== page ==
Lent: March 26th
Friday of the Fifth Week of Lent
Other Commemorations: St. Ludger, Bishop (RM)
"I am the light of the world. Whoever follows me will not walk in darkness, but will have the light of life (Jn 8:12)." Like the forty days' fast of the Ninevites, our Lent continues in complete confidence in divine mercy; but our hope is founded not so much on our poor efforts at penance but on the passion of our Savior. No one is excluded from the redemption effected by the Blood of Christ; His grace is promised to all who believe in Him.
What do we do for the salvation of souls? It is true that we pray for one another, offer a few words of comfort, and do each other slight favors; but we do little more. Christ was more generous. He endured the crowning of thorns and dragged the heavy cross to Calvary. We pamper our bodies as if they were our last end. We prefer to have our heads crowned with laurels and roses. We are impatient and consider ourselves unfortunate whenever we are called on to carry a mere splinter of the cross of Christ. Are we one in spirit with Him?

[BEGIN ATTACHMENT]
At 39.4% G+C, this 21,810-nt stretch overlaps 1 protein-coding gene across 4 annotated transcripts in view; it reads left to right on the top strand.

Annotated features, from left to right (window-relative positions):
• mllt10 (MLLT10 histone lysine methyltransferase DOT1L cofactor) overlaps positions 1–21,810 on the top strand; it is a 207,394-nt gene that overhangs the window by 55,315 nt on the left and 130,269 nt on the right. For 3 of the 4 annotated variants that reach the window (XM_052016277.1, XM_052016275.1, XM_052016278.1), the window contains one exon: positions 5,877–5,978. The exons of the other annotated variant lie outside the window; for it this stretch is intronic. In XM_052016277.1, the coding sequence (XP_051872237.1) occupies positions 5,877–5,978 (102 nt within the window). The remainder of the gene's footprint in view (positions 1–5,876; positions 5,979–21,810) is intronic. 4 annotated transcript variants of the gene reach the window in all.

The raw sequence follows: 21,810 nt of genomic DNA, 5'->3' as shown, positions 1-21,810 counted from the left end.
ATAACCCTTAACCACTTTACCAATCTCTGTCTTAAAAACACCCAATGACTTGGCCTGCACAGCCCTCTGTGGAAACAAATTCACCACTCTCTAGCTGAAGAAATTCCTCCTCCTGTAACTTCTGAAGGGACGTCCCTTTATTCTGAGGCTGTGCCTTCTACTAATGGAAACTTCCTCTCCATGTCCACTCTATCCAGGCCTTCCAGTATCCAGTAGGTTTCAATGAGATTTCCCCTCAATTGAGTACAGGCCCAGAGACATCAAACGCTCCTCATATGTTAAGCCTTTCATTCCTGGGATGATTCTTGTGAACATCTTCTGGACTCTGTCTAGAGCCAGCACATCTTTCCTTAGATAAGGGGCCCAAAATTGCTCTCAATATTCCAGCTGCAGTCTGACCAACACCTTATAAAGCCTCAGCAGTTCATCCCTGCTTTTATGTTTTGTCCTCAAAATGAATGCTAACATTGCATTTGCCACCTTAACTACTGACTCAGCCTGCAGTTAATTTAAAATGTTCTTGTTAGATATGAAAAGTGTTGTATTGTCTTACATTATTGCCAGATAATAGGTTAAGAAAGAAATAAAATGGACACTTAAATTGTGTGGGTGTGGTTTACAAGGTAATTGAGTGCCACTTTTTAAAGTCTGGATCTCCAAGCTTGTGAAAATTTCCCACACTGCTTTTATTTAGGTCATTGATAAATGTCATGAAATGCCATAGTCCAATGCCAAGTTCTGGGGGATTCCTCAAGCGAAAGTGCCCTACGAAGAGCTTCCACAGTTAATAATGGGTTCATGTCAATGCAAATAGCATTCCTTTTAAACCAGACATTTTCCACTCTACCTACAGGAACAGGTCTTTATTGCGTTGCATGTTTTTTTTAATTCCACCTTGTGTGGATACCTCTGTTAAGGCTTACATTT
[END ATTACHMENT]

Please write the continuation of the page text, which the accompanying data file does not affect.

Now, during Passiontide, we must begin to love and treasure pain and suffering. In the cross, in suffering, in our crucifixion with Christ, we shall find salvation. For Him and with Him we should bear all the slight injustices committed against us. For Him we should suffer freely and willingly the unpleasant and disagreeable things that occur to us. But our faith is weak. We flee from the cross instead of holding it dear, instead of loving it and welcoming it as our Savior did.